12.2 Cancer Immunotherapy Pipeline Overview

13. Global Cancer Immunotherapy Market Dynamics
13.1 Favorable Market Parameters
13.2 Commercialization Challenges

14. Global Cancer Immunotherapy Market Future Prospects

15. Cancer Cell Therapies Clinical Pipeline by Company, Indication & Phase
15.1 Unknown
15.2 Research
15.3 Preclinical
15.4 Clinical
15.5 Phase-I
15.6 Phase-I/II
15.7 Phase-II
15.8 Phase-III
15.9 Preregistration

16. Marketed Cancer Cell Therapies Drugs Clinical Insight
16.1 Sipuleucel-T (Provenge®)
16.2 T-Lymphocyte Cell Therapy(Immuncell-LC®)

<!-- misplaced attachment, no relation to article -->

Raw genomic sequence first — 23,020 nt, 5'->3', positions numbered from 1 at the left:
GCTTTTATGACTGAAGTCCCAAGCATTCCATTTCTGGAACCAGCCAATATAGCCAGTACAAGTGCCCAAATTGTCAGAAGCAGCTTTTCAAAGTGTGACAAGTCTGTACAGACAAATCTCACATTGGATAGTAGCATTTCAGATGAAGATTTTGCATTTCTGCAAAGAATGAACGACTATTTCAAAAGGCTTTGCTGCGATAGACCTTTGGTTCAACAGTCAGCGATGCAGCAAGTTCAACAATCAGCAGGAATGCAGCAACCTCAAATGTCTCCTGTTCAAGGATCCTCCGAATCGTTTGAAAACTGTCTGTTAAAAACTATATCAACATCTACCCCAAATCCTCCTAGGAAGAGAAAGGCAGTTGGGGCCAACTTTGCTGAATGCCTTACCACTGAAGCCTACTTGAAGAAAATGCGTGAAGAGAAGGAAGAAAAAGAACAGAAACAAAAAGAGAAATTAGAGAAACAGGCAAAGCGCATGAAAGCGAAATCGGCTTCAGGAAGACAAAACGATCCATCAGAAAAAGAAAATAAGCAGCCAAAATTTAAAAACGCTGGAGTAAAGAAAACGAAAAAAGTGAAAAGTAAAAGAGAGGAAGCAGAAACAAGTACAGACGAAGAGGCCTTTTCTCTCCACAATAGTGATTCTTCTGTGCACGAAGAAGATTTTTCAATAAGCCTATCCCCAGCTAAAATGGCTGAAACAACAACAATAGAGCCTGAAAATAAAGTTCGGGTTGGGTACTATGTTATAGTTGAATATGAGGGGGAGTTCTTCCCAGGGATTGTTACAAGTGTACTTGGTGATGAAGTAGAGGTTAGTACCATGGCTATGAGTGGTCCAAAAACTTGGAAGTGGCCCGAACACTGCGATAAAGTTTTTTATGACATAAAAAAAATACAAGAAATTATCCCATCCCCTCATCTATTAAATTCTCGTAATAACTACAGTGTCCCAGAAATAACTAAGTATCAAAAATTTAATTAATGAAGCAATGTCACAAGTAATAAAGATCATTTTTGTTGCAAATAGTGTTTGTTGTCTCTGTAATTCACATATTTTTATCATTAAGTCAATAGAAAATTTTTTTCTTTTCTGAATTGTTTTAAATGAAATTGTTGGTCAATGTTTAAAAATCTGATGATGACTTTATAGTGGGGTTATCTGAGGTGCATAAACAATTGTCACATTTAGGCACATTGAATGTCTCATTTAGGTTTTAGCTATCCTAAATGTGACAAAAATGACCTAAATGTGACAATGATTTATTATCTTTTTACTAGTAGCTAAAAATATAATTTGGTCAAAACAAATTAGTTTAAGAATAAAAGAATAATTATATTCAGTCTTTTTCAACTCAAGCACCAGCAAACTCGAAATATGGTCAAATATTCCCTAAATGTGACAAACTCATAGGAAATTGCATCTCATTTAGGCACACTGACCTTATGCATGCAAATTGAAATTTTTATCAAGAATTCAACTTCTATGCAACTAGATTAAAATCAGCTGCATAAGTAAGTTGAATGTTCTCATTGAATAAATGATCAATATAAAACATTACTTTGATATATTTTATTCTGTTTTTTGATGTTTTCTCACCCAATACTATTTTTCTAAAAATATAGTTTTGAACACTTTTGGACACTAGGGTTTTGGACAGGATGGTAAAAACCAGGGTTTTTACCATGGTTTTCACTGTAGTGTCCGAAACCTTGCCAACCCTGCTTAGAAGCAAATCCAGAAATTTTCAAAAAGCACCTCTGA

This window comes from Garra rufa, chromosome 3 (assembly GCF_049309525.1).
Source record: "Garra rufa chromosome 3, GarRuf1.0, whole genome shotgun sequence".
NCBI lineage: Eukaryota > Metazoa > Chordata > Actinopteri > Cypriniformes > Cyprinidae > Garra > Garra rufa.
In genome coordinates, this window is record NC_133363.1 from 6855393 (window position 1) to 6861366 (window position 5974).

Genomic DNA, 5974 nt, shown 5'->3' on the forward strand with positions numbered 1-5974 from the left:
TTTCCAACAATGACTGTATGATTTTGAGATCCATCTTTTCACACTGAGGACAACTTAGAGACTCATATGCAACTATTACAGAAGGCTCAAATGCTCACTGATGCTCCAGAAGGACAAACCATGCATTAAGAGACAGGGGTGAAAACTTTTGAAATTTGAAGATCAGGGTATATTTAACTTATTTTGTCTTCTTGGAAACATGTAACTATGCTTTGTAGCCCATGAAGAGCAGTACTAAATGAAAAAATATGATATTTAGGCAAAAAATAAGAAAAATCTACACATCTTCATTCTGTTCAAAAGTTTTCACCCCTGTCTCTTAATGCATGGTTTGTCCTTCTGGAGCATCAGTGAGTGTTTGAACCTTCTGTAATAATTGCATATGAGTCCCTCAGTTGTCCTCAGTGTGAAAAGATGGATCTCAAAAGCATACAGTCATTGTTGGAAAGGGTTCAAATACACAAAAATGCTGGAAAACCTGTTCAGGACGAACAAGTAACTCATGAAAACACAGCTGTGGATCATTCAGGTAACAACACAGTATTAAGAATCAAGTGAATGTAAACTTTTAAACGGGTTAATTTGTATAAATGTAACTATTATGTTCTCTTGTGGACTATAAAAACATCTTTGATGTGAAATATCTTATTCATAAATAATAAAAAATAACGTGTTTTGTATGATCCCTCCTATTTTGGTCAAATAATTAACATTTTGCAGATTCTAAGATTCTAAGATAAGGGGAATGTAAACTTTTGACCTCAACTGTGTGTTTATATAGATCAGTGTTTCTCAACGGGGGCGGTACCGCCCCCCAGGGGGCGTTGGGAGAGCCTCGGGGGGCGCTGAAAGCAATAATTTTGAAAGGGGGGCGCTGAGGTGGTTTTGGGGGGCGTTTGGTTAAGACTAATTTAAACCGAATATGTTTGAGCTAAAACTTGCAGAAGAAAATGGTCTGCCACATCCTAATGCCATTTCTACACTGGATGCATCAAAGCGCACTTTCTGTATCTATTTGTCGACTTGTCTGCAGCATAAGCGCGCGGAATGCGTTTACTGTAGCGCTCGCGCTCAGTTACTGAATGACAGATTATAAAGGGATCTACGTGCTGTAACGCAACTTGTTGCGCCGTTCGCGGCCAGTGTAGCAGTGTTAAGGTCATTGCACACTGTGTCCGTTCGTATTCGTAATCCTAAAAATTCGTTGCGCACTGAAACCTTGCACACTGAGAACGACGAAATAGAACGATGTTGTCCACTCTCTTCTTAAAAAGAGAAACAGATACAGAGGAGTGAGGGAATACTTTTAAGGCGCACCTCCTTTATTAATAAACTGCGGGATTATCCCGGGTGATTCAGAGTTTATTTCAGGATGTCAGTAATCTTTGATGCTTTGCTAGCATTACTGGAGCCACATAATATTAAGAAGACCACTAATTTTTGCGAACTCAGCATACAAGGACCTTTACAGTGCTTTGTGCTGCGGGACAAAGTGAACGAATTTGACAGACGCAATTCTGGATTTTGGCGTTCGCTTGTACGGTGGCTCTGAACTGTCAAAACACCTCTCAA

17. Cancer Cytokines Clinical Pipeline by Company, Indication & Phase
17.1 Unknown
17.2 Research
17.3 Preclinical
17.4 Clinical
17.5 Phase-I
17.6 Phase-I/II
17.7 Phase-II
17.8 Phase-III

18. Marketed Cancer Cytokines Drugs Clinical Insight
18.1 Aldesleukin (Proleukin®)
18.2 Denileukin Diftitox (ONTAK®)
18.3 Interferon Alpha (Multiferon®)
18.4 Interferon Alpha-2a (Roferon-A®)
18.5 Interferon Alpha-2a (Veldona®)
18.6 Interferon Alpha-2a Biosimilar(Inferon™/Inmutag™)
18.7 Interferon Alpha-2b(Intron® A)
18.8 Interferon Alpha-2b Biosimilar(Bioferon™)
18.9 Interferon Alpha-2b Biosimilar (Intalfa®)
18.10 Interferon Alpha-2b Biosimilar
18.11 Interferon-Alpha-n3 (Alferon N®)
18.12 Interferon-Beta-1b (Feron®)
18.13 Interferon-Gamma (Ogamma®)
18.14 Interleukin-2 Biosimilar (Ilcass)
18.15 Teceleukin (Imunace™)

19. Cancer Immunomodulators Clinical Pipeline By Company, Indication & Phase
19.1 Unknown
19.2 Research